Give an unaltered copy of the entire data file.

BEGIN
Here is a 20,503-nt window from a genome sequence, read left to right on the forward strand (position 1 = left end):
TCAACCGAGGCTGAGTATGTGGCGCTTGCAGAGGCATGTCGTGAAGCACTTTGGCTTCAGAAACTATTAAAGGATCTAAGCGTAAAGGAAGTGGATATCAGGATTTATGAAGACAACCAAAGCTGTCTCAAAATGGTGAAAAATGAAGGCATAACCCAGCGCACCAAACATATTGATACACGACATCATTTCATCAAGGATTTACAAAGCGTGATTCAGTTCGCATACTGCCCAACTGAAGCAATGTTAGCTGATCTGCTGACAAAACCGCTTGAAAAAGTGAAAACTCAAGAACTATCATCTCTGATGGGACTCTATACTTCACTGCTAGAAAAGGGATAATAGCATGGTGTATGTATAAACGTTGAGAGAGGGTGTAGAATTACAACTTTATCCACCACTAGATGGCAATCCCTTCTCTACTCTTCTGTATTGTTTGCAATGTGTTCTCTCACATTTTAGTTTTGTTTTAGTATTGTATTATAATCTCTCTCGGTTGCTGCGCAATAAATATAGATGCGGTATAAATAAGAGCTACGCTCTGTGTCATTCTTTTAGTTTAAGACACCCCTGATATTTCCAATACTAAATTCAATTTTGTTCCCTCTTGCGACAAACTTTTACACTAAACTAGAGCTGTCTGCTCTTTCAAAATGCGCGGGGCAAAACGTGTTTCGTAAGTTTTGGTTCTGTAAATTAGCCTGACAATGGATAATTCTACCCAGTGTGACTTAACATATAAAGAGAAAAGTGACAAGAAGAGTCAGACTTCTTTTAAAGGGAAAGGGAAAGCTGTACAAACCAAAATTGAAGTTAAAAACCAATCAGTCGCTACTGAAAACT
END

Here is a 20,503-nt window from a genome sequence, read left to right on the forward strand (position 1 = left end):
TCAACCGAGGCTGAGTATGTGGCGCTTGCAGAGGCATGTCGTGAAGCACTTTGGCTTCAGAAACTATTAAAGGATCTAAGCGTAAAGGAAGTGGATATCAGGATTTATGAAGACAACCAAAGCTGTCTCAAAATGGTGAAAAATGAAGGCATAACCCAGCGCACCAAACATATTGATACACGACATCATTTCATCAAGGATTTACAAAGCGTGATTCAGTTCGCATACTGCCCAACTGAAGCAATGTTAGCTGATCTGCTGACAAAACCGCTTGAAAAAGTGAAAACTCAAGAACTATCATCTCTGATGGGACTCTATACTTCACTGCTAGAAAAGGGATAATAGCATGGTGTATGTATAAACGTTGAGAGAGGGTGTAGAATTACAACTTTATCCACCACTAGATGGCAATCCCTTCTCTACTCTTCTGTATTGTTTGCAATGTGTTCTCTCACATTTTAGTTTTGTTTTAGTATTGTATTATAATCTCTCTCGGTTGCTGCGCAATAAATATAGATGCGGTATAAATAAGAGCTACGCTCTGTGTCATTCTTTTAGTTTAAGACACCCCTGATATTTCCAATACTAAATTCAATTTTGTTCCCTCTTGCGACAAACTTTTACACTAAACTAGAGCTGTCTGCTCTTTCAAAATGCGCGGGGCAAAACGTGTTTCGTAAGTTTTGGTTCTGTAAATTAGCCTGACAATGGATAATTCTACCCAGTGTGACTTAACATATAAAGAGAAAAGTGACAAGAAGAGTCAGACTTCTTTTAAAGGGAAAGGGAAAGCTGTACAAACCAAAATTGAAGTTAAAAACCAATCAGTCGCTACTGAAAACT